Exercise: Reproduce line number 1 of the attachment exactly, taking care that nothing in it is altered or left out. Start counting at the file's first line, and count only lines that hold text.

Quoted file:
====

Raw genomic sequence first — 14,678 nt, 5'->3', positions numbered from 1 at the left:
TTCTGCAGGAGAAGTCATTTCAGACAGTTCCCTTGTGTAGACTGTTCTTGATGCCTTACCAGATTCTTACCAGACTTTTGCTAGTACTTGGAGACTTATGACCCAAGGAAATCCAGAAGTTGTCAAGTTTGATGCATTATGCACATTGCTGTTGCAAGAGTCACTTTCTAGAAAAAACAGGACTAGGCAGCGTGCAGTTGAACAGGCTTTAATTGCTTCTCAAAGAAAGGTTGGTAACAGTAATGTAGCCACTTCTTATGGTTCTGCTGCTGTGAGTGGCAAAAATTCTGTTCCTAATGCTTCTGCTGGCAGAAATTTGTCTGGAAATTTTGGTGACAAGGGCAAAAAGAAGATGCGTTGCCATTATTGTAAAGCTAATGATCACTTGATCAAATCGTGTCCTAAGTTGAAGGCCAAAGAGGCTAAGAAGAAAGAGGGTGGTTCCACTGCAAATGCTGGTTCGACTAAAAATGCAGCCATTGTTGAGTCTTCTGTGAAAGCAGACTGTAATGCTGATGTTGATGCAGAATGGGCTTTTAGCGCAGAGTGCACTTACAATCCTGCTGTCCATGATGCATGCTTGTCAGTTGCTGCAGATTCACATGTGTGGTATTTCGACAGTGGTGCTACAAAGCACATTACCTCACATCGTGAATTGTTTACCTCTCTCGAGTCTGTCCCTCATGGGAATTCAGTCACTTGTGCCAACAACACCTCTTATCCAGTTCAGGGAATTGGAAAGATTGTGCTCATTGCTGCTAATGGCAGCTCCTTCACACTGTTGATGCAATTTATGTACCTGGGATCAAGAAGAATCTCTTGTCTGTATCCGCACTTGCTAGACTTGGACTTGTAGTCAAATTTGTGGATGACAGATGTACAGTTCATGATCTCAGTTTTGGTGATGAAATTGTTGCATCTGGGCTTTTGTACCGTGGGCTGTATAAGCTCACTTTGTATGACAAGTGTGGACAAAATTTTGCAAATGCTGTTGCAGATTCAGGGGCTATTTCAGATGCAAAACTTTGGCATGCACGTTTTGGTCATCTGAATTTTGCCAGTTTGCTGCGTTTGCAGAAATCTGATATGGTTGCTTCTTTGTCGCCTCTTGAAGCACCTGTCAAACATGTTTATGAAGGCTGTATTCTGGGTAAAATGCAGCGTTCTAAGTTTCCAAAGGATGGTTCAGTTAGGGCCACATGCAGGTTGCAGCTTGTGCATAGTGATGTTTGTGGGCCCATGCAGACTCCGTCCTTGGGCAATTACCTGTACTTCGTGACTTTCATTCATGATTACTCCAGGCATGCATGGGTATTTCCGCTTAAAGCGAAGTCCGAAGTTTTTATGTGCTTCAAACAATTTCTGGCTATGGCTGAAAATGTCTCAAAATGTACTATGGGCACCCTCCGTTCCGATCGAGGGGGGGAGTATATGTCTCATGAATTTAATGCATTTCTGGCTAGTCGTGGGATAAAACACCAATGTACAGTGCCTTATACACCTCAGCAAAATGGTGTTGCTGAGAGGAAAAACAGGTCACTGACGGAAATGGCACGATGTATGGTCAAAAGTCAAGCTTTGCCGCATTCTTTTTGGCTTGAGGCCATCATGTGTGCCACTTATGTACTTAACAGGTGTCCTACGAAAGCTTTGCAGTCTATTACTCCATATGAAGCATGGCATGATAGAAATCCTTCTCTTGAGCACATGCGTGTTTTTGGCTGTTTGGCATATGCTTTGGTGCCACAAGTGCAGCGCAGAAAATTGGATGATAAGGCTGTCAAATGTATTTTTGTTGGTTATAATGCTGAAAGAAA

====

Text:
Raw genomic sequence first — 14,678 nt, 5'->3', positions numbered from 1 at the left: